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11 p.

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Source Publication

Experimental Brain Research

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DOI: 10.1007/s00221-016-4658-9; PubMed PMID: 27165508


This study determined whether short-interval intracortical inhibition (SICI) and intracortical facilitation (ICF) change during a sustained submaximal isometric contraction. On 2 days, 12 participants (6 men, 6 women) performed brief (7-s) elbow flexor contractions before and after a 10-min fatiguing contraction; all contractions were performed at the level of integrated electromyographic activity (EMG) which produced 25 % maximal unfatigued torque. During the brief 7-s and 10-min submaximal contractions, single (test) and paired (conditioning–test) transcranial magnetic stimuli were applied over the motor cortex (5 s apart) to elicit motor-evoked potentials (MEPs) in biceps brachii. SICI and ICF were elicited on separate days, with a conditioning–test interstimulus interval of 2.5 and 15 ms, respectively. On both days, integrated EMG remained constant while torque fell during the sustained contraction by ~51.5 % from control contractions, perceived effort increased threefold, and MVC declined by 21–22 %. For SICI, the conditioned MEP during control contractions (74.1 ± 2.5 % of unconditioned MEP) increased (less inhibition) during the sustained contraction (last 2.5 min: 86.0 ± 5.1 %; P < 0.05). It remained elevated in recovery contractions at 2 min (82.0 ± 3.8 %; P < 0.05) and returned toward control at 7-min recovery (76.3 ± 3.2 %). ICF during control contractions (conditioned MEP 129.7 ± 4.8 % of unconditioned MEP) decreased (less facilitation) during the sustained contraction (last 2.5 min: 107.6 ± 6.8 %; P < 0.05) and recovered to 122.8 ± 4.3 % during contractions after 2 min of recovery. Both intracortical inhibitory and facilitatory circuits become less excitable with fatigue when assessed during voluntary activity, but their different time courses of recovery suggest different mechanisms for the fatigue-related changes of SICI and ICF.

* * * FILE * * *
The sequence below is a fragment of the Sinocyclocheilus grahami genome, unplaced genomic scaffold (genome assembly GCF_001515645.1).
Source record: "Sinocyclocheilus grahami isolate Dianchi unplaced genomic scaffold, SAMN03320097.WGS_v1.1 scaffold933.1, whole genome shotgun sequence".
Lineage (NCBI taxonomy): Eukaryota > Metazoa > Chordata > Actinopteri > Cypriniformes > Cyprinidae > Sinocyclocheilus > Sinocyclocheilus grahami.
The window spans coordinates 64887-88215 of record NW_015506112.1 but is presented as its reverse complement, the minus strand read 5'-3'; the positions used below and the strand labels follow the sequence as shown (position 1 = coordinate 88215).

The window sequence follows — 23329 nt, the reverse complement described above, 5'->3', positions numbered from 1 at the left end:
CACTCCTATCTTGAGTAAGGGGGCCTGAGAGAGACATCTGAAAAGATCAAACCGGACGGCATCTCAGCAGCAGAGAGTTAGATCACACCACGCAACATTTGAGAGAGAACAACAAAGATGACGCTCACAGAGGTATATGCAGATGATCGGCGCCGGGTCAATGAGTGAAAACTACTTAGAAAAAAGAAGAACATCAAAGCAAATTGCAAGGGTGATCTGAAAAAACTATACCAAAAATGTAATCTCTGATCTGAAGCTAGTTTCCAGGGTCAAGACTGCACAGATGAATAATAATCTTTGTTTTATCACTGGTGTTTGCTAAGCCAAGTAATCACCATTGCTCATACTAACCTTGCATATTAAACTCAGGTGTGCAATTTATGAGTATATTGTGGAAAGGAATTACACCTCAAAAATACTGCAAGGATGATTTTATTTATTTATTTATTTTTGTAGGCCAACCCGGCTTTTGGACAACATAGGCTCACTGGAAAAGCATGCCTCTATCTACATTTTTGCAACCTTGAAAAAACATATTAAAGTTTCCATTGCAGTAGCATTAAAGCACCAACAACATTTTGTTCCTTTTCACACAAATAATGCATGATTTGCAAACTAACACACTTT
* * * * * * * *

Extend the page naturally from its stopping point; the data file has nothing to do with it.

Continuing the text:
Accepted version. Experimental Brain Research, Vol. 234, No. 9 (September 2016): 2541-2551. Final publication available at Springer via DOI. © 2016 Springer. Used with permission.

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